This article aims to explain to you what conflict resolution is, when it can affect your organisation and why discovering and implementing the best methods of it is so vital to the well-being of individuals and the company as a whole.
The concept of conflict resolution is defined as the different processes which can be put in place to facilitate the ending of conflict in a peaceful manner. If resolved effectively, then conflict can sometimes have a positive effect on relationships in the workplace. However, if the problems are not dealt with successfully then the results can be damaging, and conflicting goals can quickly turn into personal dislike. This can lead to teamwork breaking down, and as people are distracted by this they begin to disengage from their work.
As negativity spreads and begins to involve large amounts of employees, it is important that you stop this downward spiral as soon as possible. To do this, it will help to know the following five different conflict resolution styles, developed by Kenneth Thomas and Ralph Kilmann, for use in different situations:
- Competitive – This style will most greatly benefit those who are happy to take a firm stand and know what they want. If a decision needs to be made fast, or an issue resolved quickly, or simply if a decision is unpopular, then this straight to the point method is best.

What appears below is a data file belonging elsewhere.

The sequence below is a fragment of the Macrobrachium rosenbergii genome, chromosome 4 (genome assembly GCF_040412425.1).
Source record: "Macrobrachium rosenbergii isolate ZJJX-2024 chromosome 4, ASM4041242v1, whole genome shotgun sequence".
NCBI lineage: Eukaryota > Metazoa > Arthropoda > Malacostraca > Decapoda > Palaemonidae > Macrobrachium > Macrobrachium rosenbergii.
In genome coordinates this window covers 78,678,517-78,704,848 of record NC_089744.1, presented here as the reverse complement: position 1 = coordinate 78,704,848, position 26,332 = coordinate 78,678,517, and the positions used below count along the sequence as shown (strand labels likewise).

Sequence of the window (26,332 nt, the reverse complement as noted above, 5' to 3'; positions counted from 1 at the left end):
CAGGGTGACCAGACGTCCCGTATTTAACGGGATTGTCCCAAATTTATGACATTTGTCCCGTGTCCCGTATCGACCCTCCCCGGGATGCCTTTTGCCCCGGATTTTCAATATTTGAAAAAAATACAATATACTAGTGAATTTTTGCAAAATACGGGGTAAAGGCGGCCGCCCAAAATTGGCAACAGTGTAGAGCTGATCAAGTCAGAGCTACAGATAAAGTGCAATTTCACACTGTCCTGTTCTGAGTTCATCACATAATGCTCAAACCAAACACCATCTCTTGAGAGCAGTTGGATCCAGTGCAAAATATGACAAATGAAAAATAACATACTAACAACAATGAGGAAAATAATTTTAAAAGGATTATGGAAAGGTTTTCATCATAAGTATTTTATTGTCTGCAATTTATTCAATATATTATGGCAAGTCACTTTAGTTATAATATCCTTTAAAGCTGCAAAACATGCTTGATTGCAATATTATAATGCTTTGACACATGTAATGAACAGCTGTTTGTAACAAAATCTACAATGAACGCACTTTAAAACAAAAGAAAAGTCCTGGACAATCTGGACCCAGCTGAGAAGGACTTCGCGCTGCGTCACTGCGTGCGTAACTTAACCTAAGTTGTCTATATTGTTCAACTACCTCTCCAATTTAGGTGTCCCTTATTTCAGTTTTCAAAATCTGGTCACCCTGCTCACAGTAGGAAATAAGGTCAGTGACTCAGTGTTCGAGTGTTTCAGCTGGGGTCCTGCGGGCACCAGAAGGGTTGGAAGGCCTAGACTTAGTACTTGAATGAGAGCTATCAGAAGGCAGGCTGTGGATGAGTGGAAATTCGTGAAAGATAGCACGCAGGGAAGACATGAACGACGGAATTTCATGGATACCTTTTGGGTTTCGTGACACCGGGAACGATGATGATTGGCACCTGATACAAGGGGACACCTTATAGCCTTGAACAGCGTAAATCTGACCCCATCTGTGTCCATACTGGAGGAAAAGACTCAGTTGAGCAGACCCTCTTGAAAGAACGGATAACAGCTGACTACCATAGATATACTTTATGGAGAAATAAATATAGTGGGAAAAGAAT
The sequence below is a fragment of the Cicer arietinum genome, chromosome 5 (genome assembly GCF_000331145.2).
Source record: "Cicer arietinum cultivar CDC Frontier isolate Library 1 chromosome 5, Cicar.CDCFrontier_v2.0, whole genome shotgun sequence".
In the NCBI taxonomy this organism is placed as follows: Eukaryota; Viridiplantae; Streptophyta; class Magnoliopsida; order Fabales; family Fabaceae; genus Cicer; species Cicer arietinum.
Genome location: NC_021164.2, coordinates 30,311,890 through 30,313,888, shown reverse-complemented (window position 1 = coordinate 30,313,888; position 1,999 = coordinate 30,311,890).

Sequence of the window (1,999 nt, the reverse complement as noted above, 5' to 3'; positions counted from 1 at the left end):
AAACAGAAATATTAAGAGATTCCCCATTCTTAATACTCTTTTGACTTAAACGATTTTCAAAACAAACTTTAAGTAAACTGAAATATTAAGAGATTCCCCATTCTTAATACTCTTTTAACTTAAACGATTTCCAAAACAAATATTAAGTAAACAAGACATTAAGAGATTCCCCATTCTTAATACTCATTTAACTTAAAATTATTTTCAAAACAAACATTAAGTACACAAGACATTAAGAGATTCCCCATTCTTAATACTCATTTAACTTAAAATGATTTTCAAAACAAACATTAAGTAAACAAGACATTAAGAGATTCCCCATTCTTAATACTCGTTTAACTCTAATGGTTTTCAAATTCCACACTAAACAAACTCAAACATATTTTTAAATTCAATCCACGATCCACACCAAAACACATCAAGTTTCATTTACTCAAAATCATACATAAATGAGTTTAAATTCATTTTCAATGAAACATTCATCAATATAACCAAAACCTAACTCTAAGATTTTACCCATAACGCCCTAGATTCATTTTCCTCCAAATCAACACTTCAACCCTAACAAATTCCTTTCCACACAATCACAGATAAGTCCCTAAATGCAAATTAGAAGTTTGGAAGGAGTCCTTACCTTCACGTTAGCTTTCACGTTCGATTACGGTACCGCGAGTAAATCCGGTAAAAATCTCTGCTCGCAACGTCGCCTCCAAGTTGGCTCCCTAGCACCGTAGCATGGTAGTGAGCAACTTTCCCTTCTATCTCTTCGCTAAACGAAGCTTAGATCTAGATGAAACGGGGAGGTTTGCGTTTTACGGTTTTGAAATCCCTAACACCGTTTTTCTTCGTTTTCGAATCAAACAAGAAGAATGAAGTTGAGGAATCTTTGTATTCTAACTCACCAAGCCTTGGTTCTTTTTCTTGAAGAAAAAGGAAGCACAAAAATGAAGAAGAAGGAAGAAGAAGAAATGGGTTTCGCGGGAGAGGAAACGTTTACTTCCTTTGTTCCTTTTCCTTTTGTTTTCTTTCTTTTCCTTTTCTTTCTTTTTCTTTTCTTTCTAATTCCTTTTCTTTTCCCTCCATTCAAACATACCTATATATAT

- Collaborative – Using this technique will lead to you trying to meet the needs of everyone involved. When you need to bring together a variety of viewpoints to get the best solution, this is the method to use.
- Compromising – Some people are concerned about keeping everybody happy, or at least partially satisfying everyone. Everyone is expected to give up something, and this process is hugely beneficial if the conflict is at a standstill, or if there is a deadline looming.
- Accommodating – For use by people who are highly co-operative. Although it is a useful method when peace is more valuable than winning, it is unlikely to generate the most effective outcomes as it can lead to individuals surrendering a position even when it is not warranted.
- Avoiding – This style has only been included as it was part of the research, but it is a very ineffective approach to take. Although seeking to evade the conflict entirely can be warranted to an extent if, say, victory is impossible, but all it does in the long term is portray the individual as weak, and let any negative feelings fester.
If you believe that these methods of solving conflict may be needed in your organisation, then here are several places you should look to move towards having them implemented:
- Dr. Tammy Lenski can help you simplify problem solving and negotiate more successfully at work if a problem arises. She writes about conflict resolution in her blog.
- Elizabeth Scott is a wellness coach who writes about the most effective ways to resolve conflict on About.com.
- Train in a Day can deliver informational training courses to help members of your business better understand the different methods used to resolve conflict and the right times to take action.
by Tom Witcomb